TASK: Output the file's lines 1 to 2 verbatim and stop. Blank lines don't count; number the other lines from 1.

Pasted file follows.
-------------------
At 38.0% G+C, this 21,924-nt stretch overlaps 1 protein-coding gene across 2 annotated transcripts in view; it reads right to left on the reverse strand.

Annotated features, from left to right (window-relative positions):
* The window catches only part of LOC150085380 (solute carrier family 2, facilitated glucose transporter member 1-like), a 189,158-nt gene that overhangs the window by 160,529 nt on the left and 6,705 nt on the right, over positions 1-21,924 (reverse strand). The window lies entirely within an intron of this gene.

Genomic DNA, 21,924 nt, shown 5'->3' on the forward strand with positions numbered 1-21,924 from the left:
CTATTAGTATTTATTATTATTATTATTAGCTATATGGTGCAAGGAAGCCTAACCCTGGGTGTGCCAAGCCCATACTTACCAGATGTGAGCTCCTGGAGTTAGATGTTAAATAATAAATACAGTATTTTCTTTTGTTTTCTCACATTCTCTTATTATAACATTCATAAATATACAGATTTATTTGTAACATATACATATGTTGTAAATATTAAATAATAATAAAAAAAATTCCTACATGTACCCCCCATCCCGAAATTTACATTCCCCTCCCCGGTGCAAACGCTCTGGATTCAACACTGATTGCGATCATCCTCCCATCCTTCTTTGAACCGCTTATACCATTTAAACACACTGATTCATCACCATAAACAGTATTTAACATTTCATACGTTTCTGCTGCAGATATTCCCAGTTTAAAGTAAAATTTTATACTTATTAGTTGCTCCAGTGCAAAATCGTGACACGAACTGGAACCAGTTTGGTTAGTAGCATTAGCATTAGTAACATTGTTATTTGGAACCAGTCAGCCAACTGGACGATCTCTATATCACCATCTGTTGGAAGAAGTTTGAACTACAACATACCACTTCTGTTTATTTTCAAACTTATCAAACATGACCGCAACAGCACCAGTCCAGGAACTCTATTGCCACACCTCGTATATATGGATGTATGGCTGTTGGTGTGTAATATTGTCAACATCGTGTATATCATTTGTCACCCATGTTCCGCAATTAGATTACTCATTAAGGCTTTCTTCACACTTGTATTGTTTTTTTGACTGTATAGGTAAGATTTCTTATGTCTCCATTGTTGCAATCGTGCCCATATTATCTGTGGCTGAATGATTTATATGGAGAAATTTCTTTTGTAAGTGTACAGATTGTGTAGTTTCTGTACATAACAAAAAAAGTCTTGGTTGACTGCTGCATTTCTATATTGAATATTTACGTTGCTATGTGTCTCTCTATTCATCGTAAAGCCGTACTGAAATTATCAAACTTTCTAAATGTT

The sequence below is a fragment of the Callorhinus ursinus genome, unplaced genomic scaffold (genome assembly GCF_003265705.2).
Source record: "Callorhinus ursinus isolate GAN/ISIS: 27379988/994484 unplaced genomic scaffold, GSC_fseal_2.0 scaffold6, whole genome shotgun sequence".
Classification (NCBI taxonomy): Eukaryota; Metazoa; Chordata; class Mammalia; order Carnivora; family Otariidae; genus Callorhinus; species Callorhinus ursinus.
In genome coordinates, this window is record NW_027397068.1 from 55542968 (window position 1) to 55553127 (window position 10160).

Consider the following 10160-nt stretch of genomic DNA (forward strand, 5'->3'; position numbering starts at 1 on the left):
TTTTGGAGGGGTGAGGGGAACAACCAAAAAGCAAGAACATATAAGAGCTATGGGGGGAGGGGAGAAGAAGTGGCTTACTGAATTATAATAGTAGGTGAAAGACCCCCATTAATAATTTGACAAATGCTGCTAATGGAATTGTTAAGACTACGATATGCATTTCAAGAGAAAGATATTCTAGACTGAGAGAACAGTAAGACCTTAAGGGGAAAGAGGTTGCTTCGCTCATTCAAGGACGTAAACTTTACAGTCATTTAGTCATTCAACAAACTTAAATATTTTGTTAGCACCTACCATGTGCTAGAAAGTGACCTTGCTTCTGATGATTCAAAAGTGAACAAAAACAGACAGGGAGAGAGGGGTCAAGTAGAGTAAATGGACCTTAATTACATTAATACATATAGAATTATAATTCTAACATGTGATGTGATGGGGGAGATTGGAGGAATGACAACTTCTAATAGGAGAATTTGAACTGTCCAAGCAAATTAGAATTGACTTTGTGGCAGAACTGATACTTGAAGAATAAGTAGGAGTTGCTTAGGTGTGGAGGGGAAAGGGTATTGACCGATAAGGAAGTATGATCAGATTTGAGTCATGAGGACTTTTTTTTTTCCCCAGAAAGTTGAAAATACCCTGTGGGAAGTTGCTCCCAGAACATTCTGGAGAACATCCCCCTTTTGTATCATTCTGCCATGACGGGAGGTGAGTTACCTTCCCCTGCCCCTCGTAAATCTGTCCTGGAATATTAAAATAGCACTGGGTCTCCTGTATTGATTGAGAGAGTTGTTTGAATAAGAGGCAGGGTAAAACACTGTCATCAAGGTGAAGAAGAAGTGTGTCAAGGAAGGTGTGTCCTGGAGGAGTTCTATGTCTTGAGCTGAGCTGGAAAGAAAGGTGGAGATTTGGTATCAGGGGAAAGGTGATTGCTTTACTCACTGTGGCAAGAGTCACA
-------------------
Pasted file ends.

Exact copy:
At 38.0% G+C, this 21,924-nt stretch overlaps 1 protein-coding gene across 2 annotated transcripts in view; it reads right to left on the reverse strand.

Annotated features, from left to right (window-relative positions):